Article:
Vail Valley Oktoberfests continue this weekend in Lionshead Village | VailDaily.com

Vail Valley Oktoberfests continue this weekend in Lionshead Village

Vail's Oktoberfest celebrations span two weekends, first in Lionshead Village from Sept. 6-8, and then next weekend in Vail Village from Sept. 13-15.
Special to the Daily

Given Vail’s connection to ski towns in Germany and Austria, it only makes sense that Oktoberfest is one of the biggest celebrations in the area each year. Vail Valley Oktoberfests draw visitors from around the country each year, and those numbers have increased, mostly in the past 18 years. The Bavarian festivities started up again on Friday in Lionshead Village, and continue through Saturday and Sunday.

James Deighan, who has worked with Highline event planning since it took over Vail Oktoberfest 18 years ago, said planning starts each year as soon as the event ends. 

Orders for kegs of German Spaten must be ordered six months in advance. Deighan’s been to Munich Oktoberfest five times and brought over Bavarian traditions to make the Vail experience more authentic. In addition to bringing over keg bowling, stein-holding and bratwurst eating contests, the Vail Oktoberfest also imports both glass and pewter steins, which sell out each year.

“The waitresses carry eight to 10 steins in each hand,” he said. “When we started producing this, we wanted to make certain that we were replicating the look of and feel of the steins over there.”

Creating that traditional feel is a top priority for Deighan and the rest of the organizers. While the festival pivots to contemporary and popular entertainment in the evenings, the traditional Bavarian attractions during the day bring joy to visiting families and valley locals alike.

“When we took over this event 18 years ago, it was a quiet event,” he said. “We put a whole lot of German and Bavarian spunk into it and made it what it is today.”

Oktoberfest History

In October 1810, King Ludwig I of Bavaria married Princess Teresa of Sassonia-Hildburghausen. Citizens of Munich were invited to a feast and horse race to celebrate the union, and the event was so successful that the monarchy decided to hold the event the next year, giving rise to Oktoberfest traditions as we know them today. Though the event has been canceled several times, mainly due to war, Oktoberfest remains an enduring staple of German culture and celebrated its 209th anniversary this year.

Animation by Casey Russell

Oktoberfest Beer

Germany has a long history of producing beer. The Reinheitsgebot edict became the first food purity law in 1516 when it dictated the only viable ingredients for producing beer: water, barley and hops. It was assumed that yeast was necessary to create alcohol and carbonation. Part of the reason the Reinheitsgebot was so important was because it was safer to drink beer than the dirty water in medieval and early modern Europe. The general sentiment of the Reinheitsgebot exists today as the Biergesetz.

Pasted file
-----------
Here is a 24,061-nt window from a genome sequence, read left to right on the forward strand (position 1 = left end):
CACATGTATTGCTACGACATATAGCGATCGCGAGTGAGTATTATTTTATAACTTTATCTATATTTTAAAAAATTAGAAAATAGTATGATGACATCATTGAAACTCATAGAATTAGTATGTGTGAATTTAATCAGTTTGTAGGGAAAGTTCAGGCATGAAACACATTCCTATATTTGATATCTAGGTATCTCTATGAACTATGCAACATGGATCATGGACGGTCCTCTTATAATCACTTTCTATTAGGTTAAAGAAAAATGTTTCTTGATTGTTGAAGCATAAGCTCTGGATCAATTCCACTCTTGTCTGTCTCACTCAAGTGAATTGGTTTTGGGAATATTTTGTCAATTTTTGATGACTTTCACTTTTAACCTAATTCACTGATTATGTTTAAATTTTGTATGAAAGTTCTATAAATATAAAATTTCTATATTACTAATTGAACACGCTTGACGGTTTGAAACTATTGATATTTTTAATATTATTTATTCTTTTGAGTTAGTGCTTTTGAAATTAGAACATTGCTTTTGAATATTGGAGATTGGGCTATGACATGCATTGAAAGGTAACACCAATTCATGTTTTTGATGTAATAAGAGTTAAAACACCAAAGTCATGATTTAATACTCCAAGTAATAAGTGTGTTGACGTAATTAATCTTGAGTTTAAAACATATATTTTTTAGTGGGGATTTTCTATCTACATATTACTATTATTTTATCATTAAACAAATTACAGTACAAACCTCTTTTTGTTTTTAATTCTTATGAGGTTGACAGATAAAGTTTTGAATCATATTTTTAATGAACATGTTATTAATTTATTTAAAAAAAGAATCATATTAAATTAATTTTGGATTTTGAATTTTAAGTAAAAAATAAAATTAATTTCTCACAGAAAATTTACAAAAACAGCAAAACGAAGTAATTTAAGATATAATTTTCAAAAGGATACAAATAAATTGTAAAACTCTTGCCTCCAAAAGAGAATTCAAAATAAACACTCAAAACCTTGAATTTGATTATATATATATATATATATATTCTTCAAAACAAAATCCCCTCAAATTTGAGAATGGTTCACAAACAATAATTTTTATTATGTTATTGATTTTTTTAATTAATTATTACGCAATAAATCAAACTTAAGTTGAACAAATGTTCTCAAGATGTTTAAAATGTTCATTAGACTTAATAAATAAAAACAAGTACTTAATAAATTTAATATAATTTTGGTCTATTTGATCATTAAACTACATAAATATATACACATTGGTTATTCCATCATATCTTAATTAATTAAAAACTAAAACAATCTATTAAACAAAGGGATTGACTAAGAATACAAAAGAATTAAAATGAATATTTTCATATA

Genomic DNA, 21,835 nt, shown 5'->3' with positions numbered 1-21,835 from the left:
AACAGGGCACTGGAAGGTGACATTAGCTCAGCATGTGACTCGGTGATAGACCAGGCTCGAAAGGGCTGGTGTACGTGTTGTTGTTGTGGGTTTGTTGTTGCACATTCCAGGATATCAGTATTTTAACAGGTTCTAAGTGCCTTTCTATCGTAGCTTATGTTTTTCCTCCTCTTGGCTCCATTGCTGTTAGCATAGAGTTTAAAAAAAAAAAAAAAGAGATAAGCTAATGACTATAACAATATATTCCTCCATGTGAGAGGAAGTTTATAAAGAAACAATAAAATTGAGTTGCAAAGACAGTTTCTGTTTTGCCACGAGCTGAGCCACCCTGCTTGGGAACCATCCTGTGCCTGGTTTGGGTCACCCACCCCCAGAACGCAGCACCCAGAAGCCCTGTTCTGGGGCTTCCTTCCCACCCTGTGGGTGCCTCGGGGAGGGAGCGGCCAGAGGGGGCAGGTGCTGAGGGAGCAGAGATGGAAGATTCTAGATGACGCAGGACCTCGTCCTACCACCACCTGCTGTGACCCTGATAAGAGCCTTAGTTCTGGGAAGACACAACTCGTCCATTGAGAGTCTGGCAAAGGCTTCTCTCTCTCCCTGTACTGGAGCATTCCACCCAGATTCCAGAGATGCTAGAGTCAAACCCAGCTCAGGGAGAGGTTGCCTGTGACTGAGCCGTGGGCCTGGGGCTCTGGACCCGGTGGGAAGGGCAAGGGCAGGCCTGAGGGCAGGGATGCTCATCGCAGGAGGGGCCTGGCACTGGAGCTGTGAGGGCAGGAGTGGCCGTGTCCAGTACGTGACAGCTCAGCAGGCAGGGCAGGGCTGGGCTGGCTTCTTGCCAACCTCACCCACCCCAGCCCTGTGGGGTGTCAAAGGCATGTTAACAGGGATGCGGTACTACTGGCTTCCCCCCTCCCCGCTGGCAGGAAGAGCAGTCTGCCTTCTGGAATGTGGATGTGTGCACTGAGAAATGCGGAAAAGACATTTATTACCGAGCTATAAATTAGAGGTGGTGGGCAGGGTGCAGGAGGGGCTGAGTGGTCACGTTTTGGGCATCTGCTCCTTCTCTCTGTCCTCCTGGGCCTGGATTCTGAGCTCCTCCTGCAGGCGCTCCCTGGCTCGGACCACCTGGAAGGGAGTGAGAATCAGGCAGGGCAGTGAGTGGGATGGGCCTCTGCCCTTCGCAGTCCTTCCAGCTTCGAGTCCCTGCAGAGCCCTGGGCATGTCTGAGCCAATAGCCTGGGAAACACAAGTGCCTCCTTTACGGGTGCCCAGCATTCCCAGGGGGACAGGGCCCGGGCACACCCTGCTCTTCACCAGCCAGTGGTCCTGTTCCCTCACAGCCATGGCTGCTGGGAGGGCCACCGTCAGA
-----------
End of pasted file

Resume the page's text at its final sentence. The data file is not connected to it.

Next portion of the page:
Similarly, to be considered a true Oktoberfest beer, it must meet a similar set of conditions: 

  • The beer must be brewed within the Munich city limits.
  • It must comply with the Reinheitsgebot.
  • It must be a traditional Marzen lager.

Only six breweries meet this criteria and pour at the Munich Oktoberfest:

  • Augustiner, established 1328
  • Spaten, established 1397
  • Hacker-Pschorr, established 1417
  • Hofbrau, established 1589
  • Paulaner, established 1634
  • Lowenbrau, established 1690
Oktoberfest glassware is a common sight around the events. Many like to bring steins from previous years.
Casey Russell | crussell@vaildaily.com

Oktoberfest in Lionshead Square

Here’s the full schedule of events for the Lionshead Village Oktoberfest:

Friday, Sept. 6

Noon Oktoberfest opens

Noon-4 p.m. Live music from the Average German Band

4-6 p.m. Live music from Helmut Fricker and the Rhinelanders Band

6 p.m. Oktoberfest Opening Ceremony

6:15-7 p.m. Helmut Fricker and the Rhinelanders Band

7 p.m. Stein Lifting Competition

7:30-9:30 p.m. Live music from Dixie Leadfoot and The Chrome Struts 

10 p.m. Oktoberfest closes

Saturday, Sept. 7

Noon Oktoberfest opens

Noon-3 p.m. Live music from the Helmut Fricker and the Rhinelanders

Noon-5 p.m. Bavarian Kinder Club open

1-3 p.m. Denver Kickers Schuhplattlers

2 p.m. Bavarian Costume Contest

3-3:30 p.m. Klement’s Bratwurst Eating Contest

3:30-4 p.m. Denver Kickers Schuhplattlers

4-5 p.m. Adult Keg Bowling Contest

5-7 p.m. Live music from the Average German Band

7 p.m. Stein Lifting Competition

7:30-9:30 p.m. Live music from Rewind

10 p.m. Oktoberfest closes

Sunday, Sept. 8

Noon Oktoberfest opens

Noon-3 p.m. Live music from the Helmut Fricker and the Rhinelanders

Noon-5 p.m. Bavarian Kinder Club open

1-5 p.m. Denver Kickers Schuhplattlers

2:30-3 p.m. Klement’s Bratwurst Eating Contest

3-4 p.m. Denver Kickers Schuhplattlers

4-5 p.m. Adult Keg Bowling Contest

5-6 p.m. Live music from the Average German Band

5:30 p.m. Stein Lifting Competition

6 p.m. Oktoberfest closes